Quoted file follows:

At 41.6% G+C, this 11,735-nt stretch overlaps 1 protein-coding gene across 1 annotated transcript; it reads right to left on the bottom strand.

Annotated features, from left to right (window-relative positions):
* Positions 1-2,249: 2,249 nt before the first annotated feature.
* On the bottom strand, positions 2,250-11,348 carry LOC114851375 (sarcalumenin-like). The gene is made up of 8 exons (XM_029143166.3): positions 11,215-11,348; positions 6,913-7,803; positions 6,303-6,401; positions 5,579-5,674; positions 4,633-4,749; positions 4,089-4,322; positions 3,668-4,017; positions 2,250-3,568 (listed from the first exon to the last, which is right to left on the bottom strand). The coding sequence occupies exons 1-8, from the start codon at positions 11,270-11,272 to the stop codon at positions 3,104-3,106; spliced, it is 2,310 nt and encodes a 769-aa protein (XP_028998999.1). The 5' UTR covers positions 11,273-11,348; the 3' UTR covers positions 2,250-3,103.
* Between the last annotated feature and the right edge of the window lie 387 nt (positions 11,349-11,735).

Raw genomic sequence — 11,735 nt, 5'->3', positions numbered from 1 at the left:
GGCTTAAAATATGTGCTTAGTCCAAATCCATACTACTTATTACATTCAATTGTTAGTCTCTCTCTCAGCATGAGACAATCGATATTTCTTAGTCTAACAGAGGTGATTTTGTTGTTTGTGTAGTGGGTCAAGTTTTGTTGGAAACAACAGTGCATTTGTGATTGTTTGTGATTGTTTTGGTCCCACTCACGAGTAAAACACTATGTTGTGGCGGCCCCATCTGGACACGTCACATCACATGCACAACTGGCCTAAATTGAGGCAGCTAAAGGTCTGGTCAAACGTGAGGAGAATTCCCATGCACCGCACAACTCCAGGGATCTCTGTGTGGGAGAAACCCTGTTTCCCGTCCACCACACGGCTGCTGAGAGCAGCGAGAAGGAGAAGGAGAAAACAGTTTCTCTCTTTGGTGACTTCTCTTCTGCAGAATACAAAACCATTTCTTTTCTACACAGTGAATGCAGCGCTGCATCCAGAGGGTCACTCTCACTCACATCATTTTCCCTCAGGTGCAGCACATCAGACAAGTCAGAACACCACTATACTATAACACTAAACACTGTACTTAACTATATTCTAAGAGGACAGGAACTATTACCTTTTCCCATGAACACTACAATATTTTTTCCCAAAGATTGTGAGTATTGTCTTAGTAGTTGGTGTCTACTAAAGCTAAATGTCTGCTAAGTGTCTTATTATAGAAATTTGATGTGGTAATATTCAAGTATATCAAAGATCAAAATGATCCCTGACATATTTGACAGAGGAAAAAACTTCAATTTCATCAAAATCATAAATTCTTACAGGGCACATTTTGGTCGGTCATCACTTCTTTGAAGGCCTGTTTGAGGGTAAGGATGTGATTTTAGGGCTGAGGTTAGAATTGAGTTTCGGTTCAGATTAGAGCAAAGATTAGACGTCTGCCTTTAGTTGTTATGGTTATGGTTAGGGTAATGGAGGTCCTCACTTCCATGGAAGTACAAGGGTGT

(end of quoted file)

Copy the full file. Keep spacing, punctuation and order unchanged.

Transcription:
At 41.6% G+C, this 11,735-nt stretch overlaps 1 protein-coding gene across 1 annotated transcript; it reads right to left on the bottom strand.

Annotated features, from left to right (window-relative positions):
* Positions 1-2,249: 2,249 nt before the first annotated feature.
* On the bottom strand, positions 2,250-11,348 carry LOC114851375 (sarcalumenin-like). The gene is made up of 8 exons (XM_029143166.3): positions 11,215-11,348; positions 6,913-7,803; positions 6,303-6,401; positions 5,579-5,674; positions 4,633-4,749; positions 4,089-4,322; positions 3,668-4,017; positions 2,250-3,568 (listed from the first exon to the last, which is right to left on the bottom strand). The coding sequence occupies exons 1-8, from the start codon at positions 11,270-11,272 to the stop codon at positions 3,104-3,106; spliced, it is 2,310 nt and encodes a 769-aa protein (XP_028998999.1). The 5' UTR covers positions 11,273-11,348; the 3' UTR covers positions 2,250-3,103.
* Between the last annotated feature and the right edge of the window lie 387 nt (positions 11,349-11,735).

Raw genomic sequence — 11,735 nt, 5'->3', positions numbered from 1 at the left:
GGCTTAAAATATGTGCTTAGTCCAAATCCATACTACTTATTACATTCAATTGTTAGTCTCTCTCTCAGCATGAGACAATCGATATTTCTTAGTCTAACAGAGGTGATTTTGTTGTTTGTGTAGTGGGTCAAGTTTTGTTGGAAACAACAGTGCATTTGTGATTGTTTGTGATTGTTTTGGTCCCACTCACGAGTAAAACACTATGTTGTGGCGGCCCCATCTGGACACGTCACATCACATGCACAACTGGCCTAAATTGAGGCAGCTAAAGGTCTGGTCAAACGTGAGGAGAATTCCCATGCACCGCACAACTCCAGGGATCTCTGTGTGGGAGAAACCCTGTTTCCCGTCCACCACACGGCTGCTGAGAGCAGCGAGAAGGAGAAGGAGAAAACAGTTTCTCTCTTTGGTGACTTCTCTTCTGCAGAATACAAAACCATTTCTTTTCTACACAGTGAATGCAGCGCTGCATCCAGAGGGTCACTCTCACTCACATCATTTTCCCTCAGGTGCAGCACATCAGACAAGTCAGAACACCACTATACTATAACACTAAACACTGTACTTAACTATATTCTAAGAGGACAGGAACTATTACCTTTTCCCATGAACACTACAATATTTTTTCCCAAAGATTGTGAGTATTGTCTTAGTAGTTGGTGTCTACTAAAGCTAAATGTCTGCTAAGTGTCTTATTATAGAAATTTGATGTGGTAATATTCAAGTATATCAAAGATCAAAATGATCCCTGACATATTTGACAGAGGAAAAAACTTCAATTTCATCAAAATCATAAATTCTTACAGGGCACATTTTGGTCGGTCATCACTTCTTTGAAGGCCTGTTTGAGGGTAAGGATGTGATTTTAGGGCTGAGGTTAGAATTGAGTTTCGGTTCAGATTAGAGCAAAGATTAGACGTCTGCCTTTAGTTGTTATGGTTATGGTTAGGGTAATGGAGGTCCTCACTTCCATGGAAGTACAAGGGTGT